Thursday, February 11, 2010

Behavioral Pharmacology Laboratory Study of Electronic Cigarettes Finds Little Nicotine Delivery, But Some Suppression of Craving for Cigarettes

The first published study of the effectiveness of electronic cigarettes was released yesterday by Tobacco Control. The study, funded by the National Cancer Institute, was conducted by Dr. Thomas Eissenberg of the Virginia Commonwealth University Behavioral Pharmacology Laboratory.

In the study, 16 smokers abstained from smoking for at least 12 hours and then smoked either their own cigarette, a sham cigarette, or one of two brands of electronic cigarettes in a laboratory setting. Subjects were instructed to take 10 puffs on their cigarette and then their plasma nicotine levels and subjective measures of their craving for a cigarette were assessed for one hour. The experiment was then repeated with 10 more puffs on the cigarette.

There were two major findings.

First, both brands of electronic cigarette delivered little to no nicotine. The plasma nicotine levels among electronic cigarette smokers were hardly distinguishable from those of sham cigarette smokers. Mean plasma nicotine levels with the electronic cigarettes never exceeded 3.5 ng/mL, while mean nicotine levels with the sham cigarette were as high as 2.0 ng/mL and mean nicotine levels with regular cigarettes reached as high as 20.0 ng/mL.

Second, the electronic cigarettes were less effective than regular cigarettes in reducing cigarette cravings. One of the electronic cigarette brands failed to produce any significant reduction in craving. However, the second electronic cigarette brand appears to have reduced cigarette craving, an effect which was statistically significant in one of the two trials (the second one).

The paper concludes: "Relative to a tobacco cigarette, 10 puffs from either of these electronic nicotine delivery devices (E-cigarettes) with a 16 mg nicotine cartridge delivered little to no nicotine an suppressed craving less effectively."

Importantly, the paper notes that the number of puffs taken by the e-cigarette users was limited and thus may not simulate real vaping conditions, where vapers may take more puffs with greater intensity (i.e., puff volume).

As Dr. Eissenberg notes: "Importantly, these results were from two specific products tested under acute conditions in which puff number was controlled. Variability in product design may influence vapour content and chronic use and/or more intensive puffing (i.e., more puffs, greater puff volume) may influence nicotine delivery. Given these and other factors, there is an ongoing need to evaluate electronic nicotine delivery devices (E-cigarettes)."

The Rest of the Story

To me, the most remarkable finding of this study is that in at least one trial of one of the e-cigarette brands, there was a significant suppression of the craving for cigarettes despite the lack of any evidence of significant nicotine delivery.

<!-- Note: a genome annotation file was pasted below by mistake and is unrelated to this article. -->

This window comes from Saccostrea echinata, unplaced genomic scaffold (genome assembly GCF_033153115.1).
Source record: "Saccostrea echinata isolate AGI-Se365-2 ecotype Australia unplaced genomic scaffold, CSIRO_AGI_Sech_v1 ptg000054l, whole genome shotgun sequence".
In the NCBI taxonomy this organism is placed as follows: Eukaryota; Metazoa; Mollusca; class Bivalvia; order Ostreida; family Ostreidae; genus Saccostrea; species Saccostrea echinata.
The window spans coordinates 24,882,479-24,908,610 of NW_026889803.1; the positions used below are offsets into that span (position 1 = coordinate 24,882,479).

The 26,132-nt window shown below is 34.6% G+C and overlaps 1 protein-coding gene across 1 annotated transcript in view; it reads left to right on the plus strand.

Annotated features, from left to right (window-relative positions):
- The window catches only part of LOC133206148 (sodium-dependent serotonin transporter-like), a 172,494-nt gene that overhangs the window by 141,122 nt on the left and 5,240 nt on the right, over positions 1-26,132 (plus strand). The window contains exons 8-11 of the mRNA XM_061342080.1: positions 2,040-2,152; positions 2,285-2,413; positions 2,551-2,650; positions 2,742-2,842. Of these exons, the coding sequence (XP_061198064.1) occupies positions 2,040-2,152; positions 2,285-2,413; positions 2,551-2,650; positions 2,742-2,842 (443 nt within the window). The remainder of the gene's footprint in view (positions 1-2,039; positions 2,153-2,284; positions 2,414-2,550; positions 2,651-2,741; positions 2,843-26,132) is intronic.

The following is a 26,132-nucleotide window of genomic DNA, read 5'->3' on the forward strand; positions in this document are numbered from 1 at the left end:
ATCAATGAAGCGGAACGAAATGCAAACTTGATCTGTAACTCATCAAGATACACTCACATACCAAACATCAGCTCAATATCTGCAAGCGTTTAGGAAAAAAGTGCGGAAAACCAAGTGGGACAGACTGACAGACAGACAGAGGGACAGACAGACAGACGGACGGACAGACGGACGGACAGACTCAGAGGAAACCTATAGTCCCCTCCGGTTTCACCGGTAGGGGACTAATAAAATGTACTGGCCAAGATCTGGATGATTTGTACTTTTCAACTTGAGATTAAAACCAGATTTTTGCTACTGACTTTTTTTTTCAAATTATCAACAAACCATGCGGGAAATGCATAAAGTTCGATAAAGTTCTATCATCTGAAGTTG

This means that the behavioral stimuli alone (i.e., simulation of the act of cigarette smoking) were sufficient to reduce the craving for cigarettes, even without any significant level of nicotine being delivered.

As I discussed yesterday, there is previous research (also conducted by Dr. Eissenberg) which demonstrates the suppression of some smoking abstinence symptoms (most notably, the urge to smoke) by denicotinized cigarettes. Thus, it may be that the simulation of the act of smoking, which electronic cigarettes provide, can - in some situations - help suppress the urge to smoke. This might be an explanation for the anecdotal observation that many vapers have found electronic cigarettes to be helpful in allowing them to quit smoking and stay off cigarettes for long periods of time.

Of course, it is important to note that this study was conducted under laboratory conditions in which subjects were instructed to take 10 puffs. It is not clear what results might have occurred if smokers were permitted to smoke freely and as intensively as they desired. It is also possible that it takes some "practice" for vapers to be able to effectively obtain nicotine from electronic cigarettes.

For these reasons, the results of this study should be interpreted cautiously and this provocative research should stimulate further studies to help clarify the answers to these outstanding questions.

In summary, I believe that based on these research results, electronic cigarettes remain a very promising innovation that could potentially play an important role in promoting smoking cessation, especially in the absence of any effective alternatives. If it is true that these devices might even suppress the urge to smoke without delivering nicotine, then the possibility for a safe alternative to cigarette smoking may truly exist. Even if some delivery of nicotine is necessary, these devices could well present a safer alternative to smoking.

Further research on electronic cigarettes should now be a public health priority. Instead of banning these devices and relegating them to history, the FDA should embrace the possibility that these devices could make a miraculous contribution to smoking cessation and should actively help, and work with manufacturers and distributors to gather the evidence necessary to determine whether these devices can have an important role in the nation's smoking cessation strategy.

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